Asian shares slide as the brand new COVID-19 pressure darkens prospects for a rebound

© Reuters. Individuals wearing protective face masks after a coronavirus outbreak appear on a Nikkei index screen in front of a realtor in Tokyo

By Kane Wu and John McCrank

HONG KONG / NEW YORK (Reuters) -Asian stocks fell on Tuesday, extending the retreat from last week's multi-year highs amid renewed fears that a highly infectious new COVID-19 strain that shut down much of the UK is slowing global development could economic recovery.

Australia increased losses by 0.67%. 225 slipped 0.85%.

The MSCI reading for stocks in Asia Pacific outside Japan fell 0.21%. China's benchmark index CSI300 and both were down 0.2%.

"An escalation in European COVID-19 restrictions in response to fears about a new variant expected to spread faster should and of course have sparked a negative reaction in prices about the short-term impact on global growth." said Stephen Innes, Chief Global Market Strategist at Axi.

"The illiquid conditions will persist through the end of the year, but such drops may be more of an opportunity to fade than anything else," he said.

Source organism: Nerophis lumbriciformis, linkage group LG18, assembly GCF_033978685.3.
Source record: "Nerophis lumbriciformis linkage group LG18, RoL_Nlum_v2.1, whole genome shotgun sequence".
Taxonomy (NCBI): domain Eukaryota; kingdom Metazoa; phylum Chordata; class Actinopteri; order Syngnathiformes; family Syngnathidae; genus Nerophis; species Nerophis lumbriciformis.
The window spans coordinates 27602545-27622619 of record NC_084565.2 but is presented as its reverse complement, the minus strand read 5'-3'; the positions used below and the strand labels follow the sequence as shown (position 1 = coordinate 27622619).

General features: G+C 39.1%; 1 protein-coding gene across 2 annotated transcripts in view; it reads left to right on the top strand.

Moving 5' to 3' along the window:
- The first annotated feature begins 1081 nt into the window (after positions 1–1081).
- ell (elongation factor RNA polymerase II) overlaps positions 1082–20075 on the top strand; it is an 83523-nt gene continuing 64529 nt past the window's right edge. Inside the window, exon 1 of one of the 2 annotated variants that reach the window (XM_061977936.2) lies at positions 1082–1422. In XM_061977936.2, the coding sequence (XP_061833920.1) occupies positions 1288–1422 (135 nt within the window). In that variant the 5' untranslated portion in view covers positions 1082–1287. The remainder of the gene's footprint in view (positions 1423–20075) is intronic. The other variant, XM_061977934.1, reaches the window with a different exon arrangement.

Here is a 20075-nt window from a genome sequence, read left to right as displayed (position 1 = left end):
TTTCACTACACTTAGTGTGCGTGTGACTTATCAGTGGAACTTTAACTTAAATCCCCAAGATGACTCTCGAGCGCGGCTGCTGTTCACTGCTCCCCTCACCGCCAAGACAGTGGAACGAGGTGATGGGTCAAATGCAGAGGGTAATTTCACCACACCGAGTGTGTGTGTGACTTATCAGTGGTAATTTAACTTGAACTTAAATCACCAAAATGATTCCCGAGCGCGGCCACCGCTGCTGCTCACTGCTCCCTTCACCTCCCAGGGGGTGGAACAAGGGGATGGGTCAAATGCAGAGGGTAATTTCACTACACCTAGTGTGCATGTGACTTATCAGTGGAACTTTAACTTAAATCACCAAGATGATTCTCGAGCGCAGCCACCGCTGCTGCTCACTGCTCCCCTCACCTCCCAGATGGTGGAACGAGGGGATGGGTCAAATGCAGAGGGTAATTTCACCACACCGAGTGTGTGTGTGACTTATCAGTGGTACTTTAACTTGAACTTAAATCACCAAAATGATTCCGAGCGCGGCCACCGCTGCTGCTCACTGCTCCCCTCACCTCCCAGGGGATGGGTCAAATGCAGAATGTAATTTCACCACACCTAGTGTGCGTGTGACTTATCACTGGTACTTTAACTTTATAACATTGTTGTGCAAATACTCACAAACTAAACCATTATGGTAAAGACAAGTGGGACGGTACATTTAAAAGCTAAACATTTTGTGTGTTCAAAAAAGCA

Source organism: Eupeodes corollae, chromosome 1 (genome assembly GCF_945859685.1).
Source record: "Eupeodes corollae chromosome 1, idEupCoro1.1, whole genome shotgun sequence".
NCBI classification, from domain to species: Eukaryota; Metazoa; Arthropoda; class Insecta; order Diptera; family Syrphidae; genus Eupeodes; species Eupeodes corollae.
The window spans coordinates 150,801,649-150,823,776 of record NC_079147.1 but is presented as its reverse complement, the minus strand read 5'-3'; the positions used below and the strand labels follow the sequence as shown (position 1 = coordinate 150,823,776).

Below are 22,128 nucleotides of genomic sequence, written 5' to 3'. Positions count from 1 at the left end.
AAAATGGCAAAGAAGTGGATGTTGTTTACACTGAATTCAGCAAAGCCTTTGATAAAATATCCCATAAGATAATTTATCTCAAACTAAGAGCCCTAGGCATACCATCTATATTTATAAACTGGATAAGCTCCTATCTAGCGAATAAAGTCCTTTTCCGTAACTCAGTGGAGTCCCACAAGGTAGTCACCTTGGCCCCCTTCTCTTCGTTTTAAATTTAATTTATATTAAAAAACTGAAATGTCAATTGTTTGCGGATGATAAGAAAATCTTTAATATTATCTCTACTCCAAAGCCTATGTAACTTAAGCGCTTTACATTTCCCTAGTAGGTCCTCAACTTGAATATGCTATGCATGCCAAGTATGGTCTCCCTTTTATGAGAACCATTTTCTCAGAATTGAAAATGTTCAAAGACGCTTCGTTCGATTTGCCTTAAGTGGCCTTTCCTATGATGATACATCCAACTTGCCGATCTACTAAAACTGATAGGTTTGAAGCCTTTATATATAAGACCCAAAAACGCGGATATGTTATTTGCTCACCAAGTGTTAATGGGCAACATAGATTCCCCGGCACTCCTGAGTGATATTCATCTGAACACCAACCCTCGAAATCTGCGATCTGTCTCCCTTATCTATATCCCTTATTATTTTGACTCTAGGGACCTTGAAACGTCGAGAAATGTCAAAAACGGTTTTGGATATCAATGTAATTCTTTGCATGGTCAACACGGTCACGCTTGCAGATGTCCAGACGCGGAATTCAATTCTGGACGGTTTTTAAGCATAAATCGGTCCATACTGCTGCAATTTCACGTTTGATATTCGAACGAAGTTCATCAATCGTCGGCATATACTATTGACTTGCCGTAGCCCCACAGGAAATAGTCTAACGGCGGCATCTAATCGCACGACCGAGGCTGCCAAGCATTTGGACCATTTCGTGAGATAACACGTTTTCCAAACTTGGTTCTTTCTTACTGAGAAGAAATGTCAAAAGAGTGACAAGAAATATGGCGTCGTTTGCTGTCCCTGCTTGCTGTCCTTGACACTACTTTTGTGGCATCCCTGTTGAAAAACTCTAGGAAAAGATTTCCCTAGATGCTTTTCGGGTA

Countries around the world closed their borders with the UK on Monday, fearing a new strain of coronavirus could be up to 70% more transmissible than the original, creating travel chaos and increasing the prospect of food shortages days before the UK enters the European Leave the union.

The discovery of the new strain just months before vaccines are expected to be widely available sparked renewed fears about the virus, which killed around 1.7 million people worldwide. As a result, European stocks fell on Monday in their worst session in nearly two months.

Oil prices fell on expectations of lower demand, declining 0.33% to $ 47.81 a barrel and falling 0.2% to $ 50.81.

US stocks trimmed much of their early losses during a volatile session on Monday in hopes that a long-awaited stimulus package approved by Congress leaders will help fuel a stronger rebound.

That ended the day by 0.39% to 3,694.92.

Volatility in US stocks increased in Thin Holiday trading. The Cboe Volatility Index, known as Wall Street's "fear measure", posted its largest daily gain since late October, despite finishing well from its session high.

rose 0.3% to $ 1,881.7 an ounce, with the safe haven asset hitting a monthly high at the start of the session.

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